Chronicles of a Wannabe Children’s Book Author

file000739253401This is a post I don’t usually write. Usually, I’m a how-to nonfiction writer hoping to inspire you. But when it comes to fiction, I’m struggling.

Recently, I attended SCBWI Hawaii chapter’s 2016 conference with 2015 Caldecott Medalist Dan Santat and literary agent Suzie Townsend. It was as encouraging as it was discouraging. It made me want to write as much as it made me want to quit.

One of the other writers put it simply. With nonfiction there’s facts to lean on. When you’re grasping around in your imagination, there’s no bars, no walls. You’re free and freedom can be a nightmare when you have a type A personality.

“The hardest part of finding your voice is trusting your own instincts.” – Dan Santat

I believe everything hard is there to teach you something.

Growth doesn’t come from blissful days.

It just so happens that writing fiction is my next challenge. But the same old discomfort comes up. The fear. The resistance. The desire to do anything, but sit down and write. I used to feel like that about nonfiction. Nonfiction used to make my skin crawl. Because I thought it revealed my worth. It made me vulnerable. But it’s a sliver of who I am versus my fiction and essay writing. But I’m going to put it all out there because anything that stretches me further into my true self is worth the torture.

Here’s hoping today becomes the day I rolled up my sleeves and got serious.

 

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3 Surprising Truths About Sharing Your Writing

Writing group

It took me a long time to do it. I blame it on the years of torment I endured from a high school teacher reading our work aloud. With our names. And with unnecessary bullying and negative criticism included. But it’s come at a detrimental cost.

What hiding has done in the long run is hurt my writing.

As a freelance writer, edits, feedback, and revisions are part and parcel to the job. It doesn’t feel personal. Someone pays me to write words for them and it’s my mission to deliver that.

But when I write fiction, it feels like my soul is pouring out of every word. It’s in my word choice, and character description. It’s in my deep desire to share an experience with strangers who may not be as kind, understanding or compassionate in their reading of it.

Because of this fear, however, my writing has gone stale, stunted, and rejected before it’s reached its full potential.

Last weekend, I finally decided to take that risk. I met with SCBWI members from the Hawaii chapter and I silently prayed that they would be kind or more importantly that I would be kind to myself no matter what feedback I got.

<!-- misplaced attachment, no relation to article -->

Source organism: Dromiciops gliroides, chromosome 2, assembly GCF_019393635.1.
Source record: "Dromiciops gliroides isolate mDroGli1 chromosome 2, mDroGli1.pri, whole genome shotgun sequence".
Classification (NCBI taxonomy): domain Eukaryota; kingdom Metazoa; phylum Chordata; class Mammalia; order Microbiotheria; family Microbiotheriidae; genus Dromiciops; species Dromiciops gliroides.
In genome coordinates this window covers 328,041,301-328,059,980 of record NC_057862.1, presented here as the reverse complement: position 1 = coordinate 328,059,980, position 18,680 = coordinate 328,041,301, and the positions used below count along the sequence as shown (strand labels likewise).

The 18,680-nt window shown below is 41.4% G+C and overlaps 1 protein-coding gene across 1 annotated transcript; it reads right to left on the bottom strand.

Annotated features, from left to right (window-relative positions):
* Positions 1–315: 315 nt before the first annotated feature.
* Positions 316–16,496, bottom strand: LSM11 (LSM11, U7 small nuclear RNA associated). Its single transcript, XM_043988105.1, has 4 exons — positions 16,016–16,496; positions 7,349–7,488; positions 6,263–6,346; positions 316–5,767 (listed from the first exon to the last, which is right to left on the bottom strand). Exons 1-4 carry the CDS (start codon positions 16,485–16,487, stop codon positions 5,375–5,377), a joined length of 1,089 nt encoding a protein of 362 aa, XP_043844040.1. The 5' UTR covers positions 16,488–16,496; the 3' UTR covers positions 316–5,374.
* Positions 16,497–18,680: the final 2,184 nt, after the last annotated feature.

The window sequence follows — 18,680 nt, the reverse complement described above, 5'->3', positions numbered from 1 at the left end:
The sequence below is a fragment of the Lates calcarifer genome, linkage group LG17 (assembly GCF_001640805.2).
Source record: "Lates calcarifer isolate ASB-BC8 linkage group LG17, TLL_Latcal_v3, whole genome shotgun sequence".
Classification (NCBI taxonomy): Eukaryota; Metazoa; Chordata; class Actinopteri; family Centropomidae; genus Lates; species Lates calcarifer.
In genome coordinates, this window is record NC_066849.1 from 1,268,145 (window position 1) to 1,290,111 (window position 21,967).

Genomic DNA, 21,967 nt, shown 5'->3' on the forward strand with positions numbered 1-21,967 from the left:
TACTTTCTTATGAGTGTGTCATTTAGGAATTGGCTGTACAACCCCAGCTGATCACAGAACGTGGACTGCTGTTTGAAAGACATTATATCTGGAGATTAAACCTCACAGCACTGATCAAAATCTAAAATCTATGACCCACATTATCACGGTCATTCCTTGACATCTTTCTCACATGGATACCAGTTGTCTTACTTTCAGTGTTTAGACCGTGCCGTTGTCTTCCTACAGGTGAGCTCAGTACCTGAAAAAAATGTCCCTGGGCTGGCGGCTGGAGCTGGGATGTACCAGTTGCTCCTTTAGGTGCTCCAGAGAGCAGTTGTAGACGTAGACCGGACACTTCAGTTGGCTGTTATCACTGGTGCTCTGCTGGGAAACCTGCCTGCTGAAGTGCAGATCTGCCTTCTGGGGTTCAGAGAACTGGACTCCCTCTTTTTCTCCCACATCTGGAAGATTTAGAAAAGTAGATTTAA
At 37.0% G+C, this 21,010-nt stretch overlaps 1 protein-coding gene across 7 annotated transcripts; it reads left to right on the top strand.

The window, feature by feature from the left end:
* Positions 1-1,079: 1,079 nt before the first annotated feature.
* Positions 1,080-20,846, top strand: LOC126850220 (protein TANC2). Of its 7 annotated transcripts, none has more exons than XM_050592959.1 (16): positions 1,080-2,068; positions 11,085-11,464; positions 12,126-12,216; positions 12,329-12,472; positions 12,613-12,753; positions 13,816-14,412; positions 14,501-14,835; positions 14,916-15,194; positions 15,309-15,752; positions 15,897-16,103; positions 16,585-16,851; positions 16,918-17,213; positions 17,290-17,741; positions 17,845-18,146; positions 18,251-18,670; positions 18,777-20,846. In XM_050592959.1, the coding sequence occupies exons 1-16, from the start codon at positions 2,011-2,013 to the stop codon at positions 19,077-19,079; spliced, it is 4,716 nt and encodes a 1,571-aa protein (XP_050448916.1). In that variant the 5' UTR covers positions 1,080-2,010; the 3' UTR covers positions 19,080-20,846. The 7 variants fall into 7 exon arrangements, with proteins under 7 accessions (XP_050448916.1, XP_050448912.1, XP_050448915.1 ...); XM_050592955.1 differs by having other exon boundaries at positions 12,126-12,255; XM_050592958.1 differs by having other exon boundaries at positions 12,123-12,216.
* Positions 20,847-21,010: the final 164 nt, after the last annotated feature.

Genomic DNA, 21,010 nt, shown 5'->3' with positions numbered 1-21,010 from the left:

Here’s what I learned in the process:

  1. You need outsiders who can tell you if you’re successfully delivering your story. You know that thing that happened between you and your cousins? It was hilarious and you really had to be there. You may be making the same mistake I made-writing a story as if they were your cousins who knew what you knew, who experienced what you did. But readers don’t have that same privilege. Offer your story to outsiders and they’ll tell you if that line about the party jives or needs more details to make sense.
  2. Non-friends and family will read it without sentiment. And you need that. Your mom might be your biggest fan and is so impressed that you wrote a book, she’ll overlook the flaws in your story-the missing ingredient, the lack of climax. But a fellow writer, won’t. And that’s a lesson worth learning sooner rather than later.
  3. If you want to get published, you need to prepare yourself for rejection. If you’re normal, you will experience a slew of rejection when you start querying agents and publishers. It’s part of the sh*ts andwich author Elizabeth Gilbert talks to Marie Forleo in this video. Anything worth it’s grain in salt comes with difficulty. Getting negative feedback from another writer is much better than getting a rejection letter from an agent prematurely because you didn’t put enough work into it.

For the most part, writing is an isolated activity. And if you’re writing purely for self-reflection and journaling, then you never have to open up your world to other people. But if you want to get published, if you want your words to move people, then you owe it to yourself and the world to step out of the shadows and right into the spotlight. And this is true, even if it means some people will hate your work or won’t get it. Eventually those people will be your book reviewers on Amazon. But for now, let them motivate you to keep chipping away at your work.

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